Why I’m Leaving Facebook

Before I leave Facebook, let me tell you what I’ll miss. I enjoy the daily contact I have with my Facebook friends. I feel a connection to them – to you – and their daily activities. At times, I feel I’m at a big party with all my friends, roaming around, listening to different conversations, dropping in and out as I please. Facebook is very different from email and instant messaging. That said, I hope each of my Facebook friends will send me email to make certain I have your address; send me your IM and Skype info, too, if you wish. Because, I won’t be seeing you around Facebook anymore. I’m not breaking up with you but with Facebook. I want to hear from you again.

I won’t miss Facebook’s stream of information that flows relentlessly, carrying important items off the page to be replaced, at time, by trivialities. Everything is equal and transitory in Facebook’s stream. But, in truth, some of what we say is more important than other things. At this point, I forget even the important things that flow away from me. The Web may be rewiring my brain, but I think Facebook is turning it to mush.

I wouldn’t be the first or last to complain about the time Facebook absorbs. If that time were all spent communicating, it might be worthwhile. I’ve enjoyed reading my Facebook friends’ experiences and their real feelings, and appreciated their comments and ‘likes.’ Not so much the polls, games, fads, and other hoops too many of us jump through. Above all, I spend too much time fighting Facebook’s gawd-awful functions. I won’t list my complaints here; I noted many of them as they arose. Remember, I’ve spent my life dealing with computers and software: I’m not easily defeated in this area, and yet, Facebook, you did it. This party I love takes place in an environment I can’t bear any longer. I’ll miss the party, but I gotta get out of this place before in makes me sick.

I do hope you’ll write me now and then. I hope you’ll read my blogs (better: subscribe to the individual RSS feeds or All Mark Considered – if you don’t know how, ask me). I especially hope you’ll see my photos. I still like sharing. You’re welcome to comment on any of these things.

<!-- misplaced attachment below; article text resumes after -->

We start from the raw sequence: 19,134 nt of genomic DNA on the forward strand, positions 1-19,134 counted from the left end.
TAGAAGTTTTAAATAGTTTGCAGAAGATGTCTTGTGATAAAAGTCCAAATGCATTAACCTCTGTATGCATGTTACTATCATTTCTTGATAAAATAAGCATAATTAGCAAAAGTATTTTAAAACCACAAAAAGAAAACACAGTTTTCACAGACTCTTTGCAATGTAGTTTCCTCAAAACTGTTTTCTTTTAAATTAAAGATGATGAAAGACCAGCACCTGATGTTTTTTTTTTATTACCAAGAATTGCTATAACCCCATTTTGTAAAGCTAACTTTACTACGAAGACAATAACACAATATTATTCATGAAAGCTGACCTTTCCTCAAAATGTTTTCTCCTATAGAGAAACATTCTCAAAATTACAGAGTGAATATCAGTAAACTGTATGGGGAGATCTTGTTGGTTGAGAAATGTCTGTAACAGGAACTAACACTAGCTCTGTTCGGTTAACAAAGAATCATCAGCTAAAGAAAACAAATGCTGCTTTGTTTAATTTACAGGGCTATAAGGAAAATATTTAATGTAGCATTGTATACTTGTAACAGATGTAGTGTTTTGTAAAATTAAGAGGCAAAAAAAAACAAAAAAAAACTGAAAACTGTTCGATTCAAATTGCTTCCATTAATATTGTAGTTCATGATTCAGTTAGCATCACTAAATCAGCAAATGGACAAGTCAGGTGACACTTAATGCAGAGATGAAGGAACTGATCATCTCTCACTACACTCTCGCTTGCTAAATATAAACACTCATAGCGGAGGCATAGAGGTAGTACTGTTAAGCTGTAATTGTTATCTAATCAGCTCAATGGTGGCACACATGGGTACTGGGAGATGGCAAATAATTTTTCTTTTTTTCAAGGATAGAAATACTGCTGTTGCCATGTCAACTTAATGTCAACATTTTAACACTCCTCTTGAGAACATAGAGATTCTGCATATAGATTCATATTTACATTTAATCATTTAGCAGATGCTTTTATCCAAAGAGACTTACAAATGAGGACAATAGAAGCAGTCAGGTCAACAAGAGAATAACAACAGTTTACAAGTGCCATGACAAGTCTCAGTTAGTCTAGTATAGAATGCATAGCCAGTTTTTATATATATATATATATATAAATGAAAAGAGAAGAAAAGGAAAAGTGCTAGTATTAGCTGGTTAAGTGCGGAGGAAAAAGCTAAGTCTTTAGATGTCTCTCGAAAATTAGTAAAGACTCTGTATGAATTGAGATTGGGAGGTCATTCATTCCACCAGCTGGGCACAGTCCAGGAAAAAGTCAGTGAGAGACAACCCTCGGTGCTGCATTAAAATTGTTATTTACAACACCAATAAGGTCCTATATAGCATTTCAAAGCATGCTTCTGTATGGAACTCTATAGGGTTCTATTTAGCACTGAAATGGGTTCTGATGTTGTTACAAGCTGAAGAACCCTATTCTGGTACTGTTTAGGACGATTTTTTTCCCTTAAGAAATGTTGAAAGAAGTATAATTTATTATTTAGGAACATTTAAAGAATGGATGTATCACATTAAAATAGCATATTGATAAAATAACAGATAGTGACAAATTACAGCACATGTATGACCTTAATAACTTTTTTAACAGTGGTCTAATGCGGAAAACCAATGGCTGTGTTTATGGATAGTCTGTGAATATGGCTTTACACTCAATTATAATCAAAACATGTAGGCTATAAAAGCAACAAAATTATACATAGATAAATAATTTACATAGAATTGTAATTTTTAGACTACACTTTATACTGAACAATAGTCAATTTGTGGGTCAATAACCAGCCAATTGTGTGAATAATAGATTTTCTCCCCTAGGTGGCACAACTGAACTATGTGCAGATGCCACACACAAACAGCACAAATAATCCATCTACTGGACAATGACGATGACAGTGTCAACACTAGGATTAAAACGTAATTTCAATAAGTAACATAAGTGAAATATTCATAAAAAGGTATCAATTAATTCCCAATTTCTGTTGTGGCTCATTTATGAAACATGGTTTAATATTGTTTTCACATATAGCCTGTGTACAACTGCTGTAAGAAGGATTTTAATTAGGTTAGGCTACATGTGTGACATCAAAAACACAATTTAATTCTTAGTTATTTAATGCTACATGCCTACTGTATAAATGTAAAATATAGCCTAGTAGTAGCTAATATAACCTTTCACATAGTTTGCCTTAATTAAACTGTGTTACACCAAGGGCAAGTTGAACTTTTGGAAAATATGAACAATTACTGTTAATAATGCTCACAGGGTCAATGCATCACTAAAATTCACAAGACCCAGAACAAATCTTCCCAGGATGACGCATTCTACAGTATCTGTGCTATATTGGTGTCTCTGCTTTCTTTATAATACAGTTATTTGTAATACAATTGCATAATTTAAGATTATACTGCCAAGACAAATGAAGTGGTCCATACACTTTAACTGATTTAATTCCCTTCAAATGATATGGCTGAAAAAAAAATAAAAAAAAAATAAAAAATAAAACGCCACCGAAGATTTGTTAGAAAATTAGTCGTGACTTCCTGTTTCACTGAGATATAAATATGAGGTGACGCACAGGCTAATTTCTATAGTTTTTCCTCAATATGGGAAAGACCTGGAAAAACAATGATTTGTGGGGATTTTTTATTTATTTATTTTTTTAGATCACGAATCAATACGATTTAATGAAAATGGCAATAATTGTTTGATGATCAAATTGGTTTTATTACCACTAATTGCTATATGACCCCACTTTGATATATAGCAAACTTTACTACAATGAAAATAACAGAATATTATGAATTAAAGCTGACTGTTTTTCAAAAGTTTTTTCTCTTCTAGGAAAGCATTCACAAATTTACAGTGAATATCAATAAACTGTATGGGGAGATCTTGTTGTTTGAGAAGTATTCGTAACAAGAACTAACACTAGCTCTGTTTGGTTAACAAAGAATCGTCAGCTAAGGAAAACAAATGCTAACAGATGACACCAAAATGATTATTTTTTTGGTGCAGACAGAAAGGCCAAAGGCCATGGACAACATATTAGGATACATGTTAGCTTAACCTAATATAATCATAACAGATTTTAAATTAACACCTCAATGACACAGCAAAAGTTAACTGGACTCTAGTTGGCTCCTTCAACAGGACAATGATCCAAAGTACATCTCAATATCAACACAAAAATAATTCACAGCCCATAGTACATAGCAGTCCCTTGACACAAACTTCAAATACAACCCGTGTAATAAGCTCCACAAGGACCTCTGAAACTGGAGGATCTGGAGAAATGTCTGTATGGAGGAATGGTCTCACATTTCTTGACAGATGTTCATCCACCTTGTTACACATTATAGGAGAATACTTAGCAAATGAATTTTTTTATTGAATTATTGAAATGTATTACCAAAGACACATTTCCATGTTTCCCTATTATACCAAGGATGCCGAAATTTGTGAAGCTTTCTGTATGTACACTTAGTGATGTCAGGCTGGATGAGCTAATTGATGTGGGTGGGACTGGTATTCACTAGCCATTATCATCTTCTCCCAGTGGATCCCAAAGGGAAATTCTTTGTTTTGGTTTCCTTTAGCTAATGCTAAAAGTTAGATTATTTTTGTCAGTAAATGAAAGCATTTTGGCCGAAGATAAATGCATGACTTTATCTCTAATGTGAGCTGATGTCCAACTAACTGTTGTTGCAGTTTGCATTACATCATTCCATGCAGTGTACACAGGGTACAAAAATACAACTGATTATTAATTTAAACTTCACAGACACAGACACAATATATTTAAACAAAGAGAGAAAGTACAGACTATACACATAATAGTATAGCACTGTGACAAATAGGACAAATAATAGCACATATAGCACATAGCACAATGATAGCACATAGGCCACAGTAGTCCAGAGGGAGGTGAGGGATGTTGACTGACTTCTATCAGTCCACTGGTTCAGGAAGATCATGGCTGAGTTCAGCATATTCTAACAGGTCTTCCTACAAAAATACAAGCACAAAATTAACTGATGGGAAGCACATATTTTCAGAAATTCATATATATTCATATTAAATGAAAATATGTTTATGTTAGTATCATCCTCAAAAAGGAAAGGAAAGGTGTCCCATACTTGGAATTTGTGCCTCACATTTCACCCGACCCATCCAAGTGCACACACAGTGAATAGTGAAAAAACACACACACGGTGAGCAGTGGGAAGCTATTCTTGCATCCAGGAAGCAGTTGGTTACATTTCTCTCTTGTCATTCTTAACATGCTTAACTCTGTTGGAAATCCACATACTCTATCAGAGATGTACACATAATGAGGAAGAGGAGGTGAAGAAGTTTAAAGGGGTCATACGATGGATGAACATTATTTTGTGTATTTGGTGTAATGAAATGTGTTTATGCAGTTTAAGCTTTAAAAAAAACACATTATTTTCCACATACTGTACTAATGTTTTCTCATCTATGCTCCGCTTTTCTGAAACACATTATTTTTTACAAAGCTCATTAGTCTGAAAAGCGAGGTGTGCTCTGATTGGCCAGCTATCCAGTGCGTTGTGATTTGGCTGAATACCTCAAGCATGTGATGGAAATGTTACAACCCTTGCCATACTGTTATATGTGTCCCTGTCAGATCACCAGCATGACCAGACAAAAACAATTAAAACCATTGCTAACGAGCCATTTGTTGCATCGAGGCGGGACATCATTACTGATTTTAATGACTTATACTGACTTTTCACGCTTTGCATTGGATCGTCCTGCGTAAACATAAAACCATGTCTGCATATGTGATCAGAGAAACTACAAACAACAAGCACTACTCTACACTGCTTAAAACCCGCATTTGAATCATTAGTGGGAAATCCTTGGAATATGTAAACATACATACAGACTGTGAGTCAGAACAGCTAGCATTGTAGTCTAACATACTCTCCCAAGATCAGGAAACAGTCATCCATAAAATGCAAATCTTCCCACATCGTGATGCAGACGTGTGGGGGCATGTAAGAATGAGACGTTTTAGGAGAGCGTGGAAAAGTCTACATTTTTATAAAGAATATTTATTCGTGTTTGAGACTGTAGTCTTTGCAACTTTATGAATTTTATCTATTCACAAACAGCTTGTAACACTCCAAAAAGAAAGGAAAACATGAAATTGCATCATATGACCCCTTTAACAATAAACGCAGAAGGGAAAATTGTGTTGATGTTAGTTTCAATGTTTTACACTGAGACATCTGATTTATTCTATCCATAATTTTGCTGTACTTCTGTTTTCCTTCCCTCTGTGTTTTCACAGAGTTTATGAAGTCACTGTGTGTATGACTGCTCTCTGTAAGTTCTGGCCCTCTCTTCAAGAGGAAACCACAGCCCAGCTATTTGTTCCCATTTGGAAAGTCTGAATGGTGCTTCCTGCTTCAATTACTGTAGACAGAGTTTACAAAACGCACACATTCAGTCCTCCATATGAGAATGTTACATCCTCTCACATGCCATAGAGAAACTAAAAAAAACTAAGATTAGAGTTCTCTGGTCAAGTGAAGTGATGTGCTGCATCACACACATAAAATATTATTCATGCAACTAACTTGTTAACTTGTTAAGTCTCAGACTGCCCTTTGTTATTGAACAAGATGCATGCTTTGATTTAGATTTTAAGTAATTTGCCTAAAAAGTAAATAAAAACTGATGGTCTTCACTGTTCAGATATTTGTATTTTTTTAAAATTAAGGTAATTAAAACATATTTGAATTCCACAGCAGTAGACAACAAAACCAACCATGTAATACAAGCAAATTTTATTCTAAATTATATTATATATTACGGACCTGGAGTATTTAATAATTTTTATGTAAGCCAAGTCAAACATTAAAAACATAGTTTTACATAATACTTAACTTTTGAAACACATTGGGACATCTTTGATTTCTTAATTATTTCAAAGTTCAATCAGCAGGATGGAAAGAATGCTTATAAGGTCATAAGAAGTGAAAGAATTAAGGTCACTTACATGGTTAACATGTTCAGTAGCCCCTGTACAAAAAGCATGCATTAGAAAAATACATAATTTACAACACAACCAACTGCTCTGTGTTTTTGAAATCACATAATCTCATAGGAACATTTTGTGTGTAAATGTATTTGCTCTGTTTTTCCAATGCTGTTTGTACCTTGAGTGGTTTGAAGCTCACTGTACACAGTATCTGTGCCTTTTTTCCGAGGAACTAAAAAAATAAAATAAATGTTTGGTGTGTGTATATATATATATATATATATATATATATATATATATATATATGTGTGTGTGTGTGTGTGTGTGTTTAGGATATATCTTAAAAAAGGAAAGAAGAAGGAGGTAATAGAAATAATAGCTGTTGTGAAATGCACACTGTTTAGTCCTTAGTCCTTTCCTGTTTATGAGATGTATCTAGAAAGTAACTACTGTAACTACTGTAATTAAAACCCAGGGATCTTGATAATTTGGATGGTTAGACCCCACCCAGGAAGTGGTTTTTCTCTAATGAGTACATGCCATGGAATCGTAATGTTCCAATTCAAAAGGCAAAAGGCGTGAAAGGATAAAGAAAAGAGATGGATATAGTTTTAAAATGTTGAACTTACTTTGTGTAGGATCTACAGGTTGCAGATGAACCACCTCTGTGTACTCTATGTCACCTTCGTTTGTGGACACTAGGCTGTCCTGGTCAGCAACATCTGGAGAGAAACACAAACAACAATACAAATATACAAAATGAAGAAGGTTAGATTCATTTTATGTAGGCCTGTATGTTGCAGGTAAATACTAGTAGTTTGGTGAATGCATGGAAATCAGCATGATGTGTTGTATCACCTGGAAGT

I’ll be watching for the successor to Facebook. I long for a communal gathering place, but I want an oasis, not a stock tank.

2 thoughts on “Why I’m Leaving Facebook”

  1. I’ll miss you on FB, too. Thanks for “All Mark Considered.” I love anything that lets me “declutter” any part of my life, including, but not limited to, my RSS subscriptions. One for Five. Outstanding.

    Before FB, thanks to you, I became a relatively early member of the Edgewise Blog Community you created. You’ve had the vision for a time.

    Sorry FB is so irritating. I haven’t delved nearly as deeply as you in the devilish details of computing technicalities.(I am just now struck by how some words morph into something much different when imbued with ironic meaning, E.g. “technicality.”) Sometimes, I guess, ignorance is bliss.

    Since you’ve sworn off FB, I should tell you when I finish this comment I’m going onto FB to add “Tried and True Cliches” to the “Interests” portion of my profile.

    Done now, so I will save my thoughts on “rewiring” for another day. Here’s a foreshadow of what’s to come: “One Note.”

    Happy Trails, Buddy. Perhaps with your newly acquired free time you’ll decide to create an Edgewise Cyper Saloon at Second Life or some other virtual community, and we can have a lot more fun than FB with virtual cigars and single-malt scotch (or very dry vodka martinis up with extra olives). :o)

  2. Thanks, buddy. The scene in the Wizard of Oz comes to mind, where Dorothy says, “I’ll miss you most of all!” But we have many strands in our bond. Be seeing you. peace, mjh

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